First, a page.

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What are Tiger nuts? Full guide


It is now centuries since human beings began to cultivate Tiger Nuts. They began in Neolithic Egypt but gradually spread to the rest of Northern Africa and the Iberian Peninsula. It became more popular with the Spanish in the 18th century, and since then, they have been using it to make horchata, a sweet, milk-like beverage.  In other parts of the world, people use it as a snack food.

Some years back, we saw a decline in the popularity of this crop. However, it is gradually bouncing back to its lost glory thanks to its numerous health benefits. It is now one of the most popular healthy nuts in the market and fetches a fair price.

Many people confuse them to be nuts from their name, but actually, they are not. Tiger nuts are root tubers, like cyclamen and sweet potatoes but smaller in size. The name tiger nuts come from the stripes on the exterior of their tubers.

Scientifically they go by the name Cyperus esculentus, and they belong to the sedge family. Tiger nuts are both wild plants like a weed and a cash crop to other people.  You are likely to come across these plants in wet soils like rice paddies and peanuts farms. They also do well in irrigated lawns and golf courses in warm weather.

Invasiveness 

Tiger nuts are highly inversive in Oceania, Mexico, including the Caribbean, and some US regions through seed dispersion. The seeds are readily dispersible to other parts of the globe and are highly adaptable to varied soil types and climatic conditions. In some countries like Japan, they are an exotic clonal weed established in wet dumpy habitats.

Picture of Tiger nuts

Cultivation

The Nutsedge require mild climates as low temperatures, shades, and light intensity can jeopardize their flowering. The photoperiods for flowering are between 12-14 hours per hour. Extended photoperiods, high levels of nitrogen, and extreme gibberellic levels inhibit their tuber initiation.

When it comes to soil requirements, Tiger nuts can develop their tubers in a soil depth of roughly 30 cm or 1 foot. However, most tubing occurs in the upper part of the soil.

The plant is hugely tolerant of adverse soil conditions and can thrive during drought and flooding conditions. They do well in sandy, moist soils with PH values ranging from 5.0 to 7.5. Their cultivation is popular in low-lying wetlands and never does well in saline conditions.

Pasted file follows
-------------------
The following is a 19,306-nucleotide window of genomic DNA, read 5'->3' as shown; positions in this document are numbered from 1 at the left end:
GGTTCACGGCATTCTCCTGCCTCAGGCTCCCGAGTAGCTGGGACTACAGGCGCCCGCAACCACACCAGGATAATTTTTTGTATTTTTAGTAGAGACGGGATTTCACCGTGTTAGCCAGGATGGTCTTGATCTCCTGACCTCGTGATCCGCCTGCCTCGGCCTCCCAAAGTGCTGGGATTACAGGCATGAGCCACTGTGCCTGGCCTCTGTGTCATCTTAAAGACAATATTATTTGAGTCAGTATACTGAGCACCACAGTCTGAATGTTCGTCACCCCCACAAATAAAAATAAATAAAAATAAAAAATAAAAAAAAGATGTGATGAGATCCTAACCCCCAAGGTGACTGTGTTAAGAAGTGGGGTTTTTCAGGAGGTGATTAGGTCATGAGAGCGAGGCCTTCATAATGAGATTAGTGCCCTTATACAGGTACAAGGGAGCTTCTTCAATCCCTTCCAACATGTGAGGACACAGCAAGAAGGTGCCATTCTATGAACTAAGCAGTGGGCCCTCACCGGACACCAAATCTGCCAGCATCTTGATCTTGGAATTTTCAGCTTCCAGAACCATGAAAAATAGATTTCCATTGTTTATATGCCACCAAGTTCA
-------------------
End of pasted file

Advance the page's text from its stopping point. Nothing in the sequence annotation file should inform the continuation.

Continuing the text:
Growing Tiger nuts

You can plant tiger nuts manually in ridges separated 60 meters apart. You must keep the seeds approximately 16 to 20 cm away from each other and bury them 8 cm into the soil. The best ratio to maintain in your farm is 120kg is tiger nuts seeds per hectare.

Farmers in most regions plant them between April and May and harvest them around November and December. The tubers develop within 6 to 8 weeks after the seed emerges from the soil. They grow quickly in July and August and mature in 90 to 110 days. If they do well, you can harvest around 10 to 19 tons per hectare.

Uses Tiger nuts 

When dried, they are smooth, tender, sweet, and have a nutty taste. You can have them raw, roasted, baked, or drink them as milk or oils. Below is how you can use it in your kitchen.

Drink

This practice originated from Spain, where they used the nuts to make horchata. However, it has spread to other parts of the world most notably in West African countries like Nigeria and Mali.

The drinks from soaked and sweetened tiger nuts are highly rich in proteins. Spanish native serve the beverage cold as natural, nutritious refreshment during summer. These people treasure the horchata heritage that they have a regulating council to ensure quality and preserve the product heritage.

Also, some people use tiger nuts milk as an alternative to other fermented products like yogurt. They are ideal for people who do not tolerate the high lactose content in natural milk.

Tiger nuts milk

 Food

Like other tubers, tiger nuts are edible and have a slightly sweet nutty flavor. They are hard and you need to soak them first before you feed on them. Soaking makes the tubes softer and gives them better textures.

In some regions, flavor roasted tiger nuts are added to biscuits and other baked products to make oil, soap, and starch extracts. Some people also use these tubers as flavoring agents when making jam, beer, and nougats.

In Kunnu, Nigeria, tiger nuts are perfect substitutes to cereal grains and make up for the locally prepared cereals’ low nutrition contents.

Tiger nuts oil is top quality, and you can always serve it as fruit salad or use it to deep fry your favorite meal.

Nutrition and Health Supplements

The chemical composition of tiger nuts has the same characteristics as that of other tubers and nuts. This plant is rich in all energy contents such as starch, sugar, proteins, and fats. Chufa is one of the top foods rich in dietary fats. They yield 8 to 14 metric tones per hectare. The tiger nut tuber itself is 30% fat and produces 3360 kg of fat per hectare.

They are rich in other dietary minerals such as phosphorus and potassium. Tiger nuts also contain  18 percent saturated palmitic and stearic acids and 82 percent oleic and linoleic fatty acids.

Fish Bait

If you thought tiger nuts are only for human consumption, then you are wrong. In the United Kingdom, fishers use boiled nuts as carp bait. If you intend to use the nuts for this purpose, then you must be careful and prepare them in a prescribed manner not to hurt the fish.

Soak them in water for at least 24 hours, and then boil them for at least 20 minutes until they fully swell. Some fishermen prefer to ferment the soaked tiger nuts for 24 to 48 hours to increase their effectiveness.

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